Columbo hits Florida? ‘Senior Sleuth’ program turns 25
A story of interest appeared recently in the Palm Beach Post. In 1989, the Florida Attorney General launched a program that became known as the Florida’s Seniors vs. Crime Project. It has since grown from 300 to more than 2,000 volunteers, and this month celebrates its 25th anniversary!
The volunteers, called “senior sleuths,” fight crime and protect other seniors from scams and fraud. They help investigators by reporting questionable solicitations, high pressure sales tactics and false advertising.
In 2013, the sleuths helped recover $2.7 million for seniors who were victims of deceptive and unfair trade practices. They also helped resolve a case that resulted in a payout of $1.4 million to a person who had been trying to recover the money for years.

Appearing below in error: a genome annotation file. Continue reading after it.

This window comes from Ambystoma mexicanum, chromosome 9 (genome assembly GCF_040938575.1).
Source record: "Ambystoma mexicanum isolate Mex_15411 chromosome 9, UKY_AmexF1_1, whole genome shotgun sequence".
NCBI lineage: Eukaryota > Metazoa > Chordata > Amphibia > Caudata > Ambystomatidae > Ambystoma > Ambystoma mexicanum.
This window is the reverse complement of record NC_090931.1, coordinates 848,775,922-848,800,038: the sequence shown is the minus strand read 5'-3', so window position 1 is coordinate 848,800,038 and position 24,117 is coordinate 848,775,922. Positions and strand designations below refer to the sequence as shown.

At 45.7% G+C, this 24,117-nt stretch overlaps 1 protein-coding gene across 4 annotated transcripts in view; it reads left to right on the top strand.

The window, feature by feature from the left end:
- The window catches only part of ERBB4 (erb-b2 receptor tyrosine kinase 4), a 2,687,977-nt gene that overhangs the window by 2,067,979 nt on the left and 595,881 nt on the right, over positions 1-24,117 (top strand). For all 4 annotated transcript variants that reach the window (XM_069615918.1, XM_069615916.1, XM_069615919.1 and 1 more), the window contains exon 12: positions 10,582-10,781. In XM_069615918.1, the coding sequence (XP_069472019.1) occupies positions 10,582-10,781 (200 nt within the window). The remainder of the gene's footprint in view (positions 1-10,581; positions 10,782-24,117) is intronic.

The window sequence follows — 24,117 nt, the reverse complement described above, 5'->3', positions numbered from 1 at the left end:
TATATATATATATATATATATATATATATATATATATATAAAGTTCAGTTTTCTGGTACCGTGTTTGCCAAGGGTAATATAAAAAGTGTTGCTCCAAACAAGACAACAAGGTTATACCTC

The sleuths also helped police officers lead to 21 arrests. All in all, they have helped 5,145 Florida seniors.
The program now has 40 offices and 6 branches across Florida. To become a “senior sleuth” you must be over 50, with a clean criminal history!
This story is an inspiration. And although it is not clear if similar organizations exist across North America, the concept is not only exciting but also useful. I hope one day we will have as large an organization working here in British Columbia.
This ad ran in the Richmond Review on April 11, 2014.